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How do seismologists locate an earthquake?

When an earthquake occurs, one of the first questions is "where was it?" The location may tell us what fault it was on and where damage (if any) most likely occurred.

Unfortunately, Earth is not transparent and we can't just see or photograph the earthquake disturbance like meteorologists can photograph clouds. When an earthquake occurs, it generates an expanding wavefront from the earthquake hypocenter at a speed of several kilometers per second.

We observe earthquakes with a network of seismometers on the earth's surface. The ground motion at each seismometer is amplified and recorded electronically at a central recording site. As the wavefront expands from the earthquake, it reaches more distant seismic stations. When an earthquake occurs, we observe the times at which the wavefront passes each station. We must find the unknown earthquake source knowing these wave arrival times. Here is a map of U.S. Geological Survey seismic stations in the San Francisco Bay Area and 6 seismograms from an earthquake:

Map of U.S. Geological Survey seismic stations in the San Francisco Bay Area and 6 seismograms from an earthquake (public domain).

We want to find the location, depth and origin time of an earthquake whose waves arrive at the times measured on each seismograms. We want a straightforward and general procedure that we can also program in a computer. The procedure is simple to state: guess a location, depth and origin time; compare the predicted arrival times of the wave from your guessed location with the observed times at each station; then move the location a little in the direction that reduces the difference between the observed and calculated times. Then repeat this procedure, each time getting closer to the actual earthquake location and fitting the observed times a little better. Quit when your adjustments have become small enough and when the fit to the observed wave arrival times is close enough.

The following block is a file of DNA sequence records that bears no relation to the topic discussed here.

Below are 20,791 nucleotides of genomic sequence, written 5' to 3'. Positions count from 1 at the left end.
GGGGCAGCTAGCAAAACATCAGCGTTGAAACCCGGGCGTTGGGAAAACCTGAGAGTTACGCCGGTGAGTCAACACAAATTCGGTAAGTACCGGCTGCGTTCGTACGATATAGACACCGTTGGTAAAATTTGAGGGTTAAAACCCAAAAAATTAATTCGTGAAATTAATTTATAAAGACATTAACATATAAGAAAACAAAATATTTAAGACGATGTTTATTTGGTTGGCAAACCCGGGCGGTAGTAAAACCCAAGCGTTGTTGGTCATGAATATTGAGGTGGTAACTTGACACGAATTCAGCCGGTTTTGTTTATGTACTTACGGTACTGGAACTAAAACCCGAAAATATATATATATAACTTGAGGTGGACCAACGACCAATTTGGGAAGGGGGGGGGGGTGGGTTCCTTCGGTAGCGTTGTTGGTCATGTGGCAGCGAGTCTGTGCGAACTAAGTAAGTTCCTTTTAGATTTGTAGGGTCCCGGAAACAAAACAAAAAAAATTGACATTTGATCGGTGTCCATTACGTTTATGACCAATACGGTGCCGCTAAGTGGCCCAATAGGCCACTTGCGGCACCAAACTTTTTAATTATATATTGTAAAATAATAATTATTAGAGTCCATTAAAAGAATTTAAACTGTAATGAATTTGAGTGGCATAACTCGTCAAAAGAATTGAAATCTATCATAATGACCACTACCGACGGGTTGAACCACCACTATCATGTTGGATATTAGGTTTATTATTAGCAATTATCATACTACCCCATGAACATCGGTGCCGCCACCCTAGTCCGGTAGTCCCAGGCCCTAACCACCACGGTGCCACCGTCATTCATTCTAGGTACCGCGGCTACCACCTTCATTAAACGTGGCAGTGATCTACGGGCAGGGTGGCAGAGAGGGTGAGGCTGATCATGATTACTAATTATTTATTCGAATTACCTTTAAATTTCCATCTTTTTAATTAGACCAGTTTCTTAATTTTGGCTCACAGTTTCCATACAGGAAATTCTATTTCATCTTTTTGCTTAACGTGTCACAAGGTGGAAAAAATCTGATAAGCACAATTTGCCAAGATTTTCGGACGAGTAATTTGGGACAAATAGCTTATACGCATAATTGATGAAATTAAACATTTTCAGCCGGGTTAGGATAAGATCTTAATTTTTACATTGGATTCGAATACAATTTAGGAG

You can try to fit an earthquake location on the map just to see how the procedure goes. Note that the earthquake arrives first on station C, so C is a good first guess for the location. Many earthquakes in California occur between 2 and 12 kilometers depth and we will guess a 6 kilometer depth. The origin time should be a few seconds before the time of the wave at the first station. Let's guess an origin time of 10 seconds, measured on the same clock that made the time scale at the bottom of the figure and timed the seismograms. Then we can list the tentative travel times by subtracting the origin time from the observed arrival times:

station....................... A        B         C         D         E         F

observed time..........  16.5    17.8    11.3    15.2    22.3    18.3

tentative travel time... 6.5     7.8      1.3      5.2      12.3    8.3

Note the scale at the left of the figure. It shows travel times for waves from an earthquake at a depth of 6 kilometers. The scale starts at 1.3 seconds because the wave reaches the surface 1.3 seconds after the earthquake origin time. You can make a tracing of the scale and move the earthquake on the map until the tentative travel times match the travel times from the scale. Where do you think the earthquake was? Are the times for each station systematically early or late, requiring a shift in the origin time?

Seismograms from Earthquake in San Francisco Bay 2
Map of U.S. Geological Survey seismic stations in the San Francisco Bay Area and derived location of earthquake (public domain).

The earthquake was near station C. The depth was about 6 km and the origin time was about 10 seconds. (We guessed very well!) A real magnitude 3.4 earthquake occurred at this location on April 29, 1992. It was felt by many people who were sitting or at rest.

Mathematically, the problem is solved by setting up a system of linear equations, one for each station. The equations express the difference between the observed arrival times and those calculated from the previous (or initial) hypocenter, in terms of small steps in the 3 hypocentral coordinates and the origin time. We must also have a mathematical model of the crustal velocities (in kilometers per second) under the seismic network to calculate the travel times of waves from an earthquake at a given depth to a station at a given distance. The system of linear equations is solved by the method of least squares which minimizes the sum of the squares of the differences between the observed and calculated arrival times. The process begins with an initial guessed hypocenter, performs several hypocentral adjustments each found by a least squares solution to the equations, and iterates to a hypocenter that best fits the observed set of wave arrival times at the stations of the seismic network.

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